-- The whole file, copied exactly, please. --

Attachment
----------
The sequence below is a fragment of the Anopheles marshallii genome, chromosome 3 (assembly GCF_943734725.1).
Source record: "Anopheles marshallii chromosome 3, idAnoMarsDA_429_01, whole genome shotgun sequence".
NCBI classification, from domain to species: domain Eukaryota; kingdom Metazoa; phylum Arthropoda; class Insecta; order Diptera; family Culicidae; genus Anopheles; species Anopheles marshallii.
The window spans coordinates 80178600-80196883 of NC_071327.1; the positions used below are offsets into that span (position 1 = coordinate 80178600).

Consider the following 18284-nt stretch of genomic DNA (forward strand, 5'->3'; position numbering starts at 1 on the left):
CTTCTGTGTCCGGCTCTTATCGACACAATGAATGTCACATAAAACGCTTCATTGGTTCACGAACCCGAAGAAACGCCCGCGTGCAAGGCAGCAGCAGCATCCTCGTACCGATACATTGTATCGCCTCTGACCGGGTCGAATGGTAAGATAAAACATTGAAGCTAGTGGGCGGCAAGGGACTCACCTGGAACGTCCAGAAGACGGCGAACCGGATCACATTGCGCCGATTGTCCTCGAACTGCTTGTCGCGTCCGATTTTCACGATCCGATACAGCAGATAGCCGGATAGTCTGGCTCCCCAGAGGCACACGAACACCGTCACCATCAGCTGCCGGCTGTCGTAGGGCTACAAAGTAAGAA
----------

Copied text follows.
The sequence below is a fragment of the Anopheles marshallii genome, chromosome 3 (assembly GCF_943734725.1).
Source record: "Anopheles marshallii chromosome 3, idAnoMarsDA_429_01, whole genome shotgun sequence".
NCBI classification, from domain to species: domain Eukaryota; kingdom Metazoa; phylum Arthropoda; class Insecta; order Diptera; family Culicidae; genus Anopheles; species Anopheles marshallii.
The window spans coordinates 80178600-80196883 of NC_071327.1; the positions used below are offsets into that span (position 1 = coordinate 80178600).

Consider the following 18284-nt stretch of genomic DNA (forward strand, 5'->3'; position numbering starts at 1 on the left):
CTTCTGTGTCCGGCTCTTATCGACACAATGAATGTCACATAAAACGCTTCATTGGTTCACGAACCCGAAGAAACGCCCGCGTGCAAGGCAGCAGCAGCATCCTCGTACCGATACATTGTATCGCCTCTGACCGGGTCGAATGGTAAGATAAAACATTGAAGCTAGTGGGCGGCAAGGGACTCACCTGGAACGTCCAGAAGACGGCGAACCGGATCACATTGCGCCGATTGTCCTCGAACTGCTTGTCGCGTCCGATTTTCACGATCCGATACAGCAGATAGCCGGATAGTCTGGCTCCCCAGAGGCACACGAACACCGTCACCATCAGCTGCCGGCTGTCGTAGGGCTACAAAGTAAGAA